Four ways churches manage the tension of gospel and culture

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The church lives in tension

Evangelicals are learning to face some new realities about the gospel’s encounter with contemporary culture. The church exists for the purpose of proclaiming the truth of the Christian gospel–that reconciliation with God is possible through Christ.

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The church’s core commitments

As God’s missional community, we are to embody that truth as we pursue the various callings God has given to us (father, mother, husband, wife, etc).

We are also to verbally communicate that message as God gives us opportunity. We do so through organic, authentic, respectful conversation.

As a result we live with a tension in deciding which parts of our message and faith are culturally-conditioned or culturally-determined.

Four major ways to handle the tension

This tension between message (gospel) and means (practice) has been addressed in at least four ways by the contemporary church.

  1. Change neither the means of communication nor the message itself. This is the traditional church that continues to speak and act as if it was still 1950. A traditional gospel is preached using traditional religious language, and in the context of a program driven church with a very traditional worship service.
  2. Change the means of communication, but not the message itself. This group includes many new reformed churches associated with the Acts29 network, a fewer number of emergent/ing communities, and generally those who are associated in some way, shape, or form with the center-right constituency of the missional movement. I’d even include a church like Redeemer New York (and its daughter churches) that assume a non- or post-Christian audience. The essential meaning of the gospel message remains consistent with the church’s traditional formulations. The language is updated and much insider language is jettisoned in favor of verbal symbols that connect with contemporary hearers. Context is king and so some of these churches embrace older, more liturgical forms of worship and some embrace what could be called “contemporary” Christian music (contemporary having a range of meanings each specific to the decade in which the preponderance of the congregation became believers).
  3. Change both the means of communication, and also the message itself. I’d include in this grouping the majority of the emergent/emerging conversation. It’s clear to me now that classical theism doesn’t describe the views of many of the proponents of emergent/ing. Many would object to (or at least downplay) doctrines like: God’s impassibility, the penal-substitutionary theory of the atonement, and God’s foreknowledge and/or foreordination of that which is to come. Since these concepts (often thought to be cultural accretions owing the Greco-Roman origin of the early Christian church) seem to many emergent/ing folk to be insufficient to addressing our contemporary world they are essentially jettisoned. As with group number two, these folk work hard to create worship experiences that are participatory, aesthetically rich, and transformative.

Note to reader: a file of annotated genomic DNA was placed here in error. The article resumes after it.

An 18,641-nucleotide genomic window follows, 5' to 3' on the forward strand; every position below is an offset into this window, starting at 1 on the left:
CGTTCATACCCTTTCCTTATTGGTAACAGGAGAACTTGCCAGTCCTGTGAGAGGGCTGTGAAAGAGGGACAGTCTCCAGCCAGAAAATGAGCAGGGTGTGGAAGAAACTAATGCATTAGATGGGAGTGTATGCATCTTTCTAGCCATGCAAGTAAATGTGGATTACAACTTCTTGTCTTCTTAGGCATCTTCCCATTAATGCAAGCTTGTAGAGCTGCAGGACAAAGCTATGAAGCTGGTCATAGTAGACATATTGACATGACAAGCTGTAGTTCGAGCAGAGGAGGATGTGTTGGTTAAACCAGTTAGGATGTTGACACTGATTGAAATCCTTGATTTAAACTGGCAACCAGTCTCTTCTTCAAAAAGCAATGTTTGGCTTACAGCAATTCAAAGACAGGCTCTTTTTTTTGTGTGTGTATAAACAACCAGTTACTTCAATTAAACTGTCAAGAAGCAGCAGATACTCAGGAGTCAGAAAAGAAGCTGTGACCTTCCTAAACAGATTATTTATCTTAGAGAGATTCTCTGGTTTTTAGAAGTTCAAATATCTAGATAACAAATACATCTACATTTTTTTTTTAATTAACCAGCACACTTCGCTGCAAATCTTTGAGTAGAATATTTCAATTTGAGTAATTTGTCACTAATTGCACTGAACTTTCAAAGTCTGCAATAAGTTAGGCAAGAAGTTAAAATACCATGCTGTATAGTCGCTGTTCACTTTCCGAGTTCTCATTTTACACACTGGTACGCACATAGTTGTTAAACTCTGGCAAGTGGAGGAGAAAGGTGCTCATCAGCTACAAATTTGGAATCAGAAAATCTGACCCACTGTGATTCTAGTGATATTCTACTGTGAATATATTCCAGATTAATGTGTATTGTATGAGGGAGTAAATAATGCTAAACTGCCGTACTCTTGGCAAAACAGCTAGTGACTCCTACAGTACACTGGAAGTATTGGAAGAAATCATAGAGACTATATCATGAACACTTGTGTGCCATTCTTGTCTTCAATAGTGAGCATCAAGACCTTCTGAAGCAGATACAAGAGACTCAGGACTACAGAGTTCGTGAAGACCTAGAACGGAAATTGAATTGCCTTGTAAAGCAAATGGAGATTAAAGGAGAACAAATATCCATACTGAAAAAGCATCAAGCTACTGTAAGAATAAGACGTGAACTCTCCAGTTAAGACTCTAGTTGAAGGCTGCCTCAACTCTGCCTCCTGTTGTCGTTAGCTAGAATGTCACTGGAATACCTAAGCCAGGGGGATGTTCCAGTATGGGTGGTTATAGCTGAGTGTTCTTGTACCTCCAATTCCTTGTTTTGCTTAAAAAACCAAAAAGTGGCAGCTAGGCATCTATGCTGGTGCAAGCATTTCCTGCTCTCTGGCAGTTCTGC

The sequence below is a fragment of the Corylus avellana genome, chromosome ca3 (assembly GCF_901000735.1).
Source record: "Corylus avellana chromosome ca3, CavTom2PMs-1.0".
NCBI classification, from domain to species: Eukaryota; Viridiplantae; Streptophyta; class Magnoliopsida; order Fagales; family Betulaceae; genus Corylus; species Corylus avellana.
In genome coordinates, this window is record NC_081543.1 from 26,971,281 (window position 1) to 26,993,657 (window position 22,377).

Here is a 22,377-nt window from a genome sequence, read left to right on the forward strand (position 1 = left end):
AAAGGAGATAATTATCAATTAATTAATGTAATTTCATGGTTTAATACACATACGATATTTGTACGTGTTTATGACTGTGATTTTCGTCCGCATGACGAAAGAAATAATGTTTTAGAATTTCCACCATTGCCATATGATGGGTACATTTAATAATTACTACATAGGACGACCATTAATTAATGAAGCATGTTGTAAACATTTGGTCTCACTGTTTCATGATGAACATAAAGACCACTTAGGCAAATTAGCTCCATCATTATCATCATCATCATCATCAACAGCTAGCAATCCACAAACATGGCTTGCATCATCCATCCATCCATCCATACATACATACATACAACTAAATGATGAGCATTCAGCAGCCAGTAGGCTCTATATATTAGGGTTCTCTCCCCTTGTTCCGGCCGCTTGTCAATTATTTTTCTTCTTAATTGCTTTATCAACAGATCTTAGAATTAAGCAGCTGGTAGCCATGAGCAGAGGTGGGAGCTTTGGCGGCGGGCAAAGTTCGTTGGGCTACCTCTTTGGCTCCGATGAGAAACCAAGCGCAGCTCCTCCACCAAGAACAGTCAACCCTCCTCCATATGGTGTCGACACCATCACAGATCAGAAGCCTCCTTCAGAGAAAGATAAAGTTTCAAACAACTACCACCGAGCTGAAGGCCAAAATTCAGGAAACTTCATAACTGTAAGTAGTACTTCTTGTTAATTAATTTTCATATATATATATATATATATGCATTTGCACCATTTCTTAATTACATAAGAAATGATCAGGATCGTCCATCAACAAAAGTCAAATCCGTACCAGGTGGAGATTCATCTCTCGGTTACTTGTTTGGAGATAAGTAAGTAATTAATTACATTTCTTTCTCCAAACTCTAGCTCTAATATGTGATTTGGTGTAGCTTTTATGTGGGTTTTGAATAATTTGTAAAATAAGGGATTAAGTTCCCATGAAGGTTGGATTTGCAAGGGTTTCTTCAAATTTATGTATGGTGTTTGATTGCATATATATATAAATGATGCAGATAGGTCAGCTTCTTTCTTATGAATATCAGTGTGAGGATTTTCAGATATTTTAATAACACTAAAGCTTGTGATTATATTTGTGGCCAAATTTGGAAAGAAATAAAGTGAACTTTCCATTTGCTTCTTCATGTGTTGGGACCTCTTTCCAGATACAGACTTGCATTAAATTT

4. Change the message, but not the means of communication. You might be tempted to think that this should be an empty category. It’s not. Most of the mainline churches have essentially revised the gospel message to be accessible to their conception of what (post)modern people want. However, few have changed the form of their worship beyond including ethnically diverse hymns in their hymnbooks and editing out masculine language.

 Faithfulness requires innovation in practice

These are the four options most Christian churches pursue. It is my belief that the path of Christian faithfulness requires innovation in almost every area of the church’s life. My preferred means of innovation is breathing new life and forms into classical Christian worship as it existed prior to the Great Schism of AD 1054.

Faithfulness sometimes requires restraint 

Any innovation must be severely restrained (even chastened) in terms of the way in which the church talks about God and the gospel. Our talk about God does not exist in a cultural vacuum–it is anchored to and flows from God’s revelation of Himself in the person of Jesus, in the Word of God written, and in the church’s theological reflection on these over time. This is a limiting factor on the extent to which we can speculatively formulate notions of God and gospel that are “acceptable” or “palatable” to our present cultural moment.

Those are my thoughts–what are yours?

Can an introvert be a strong president?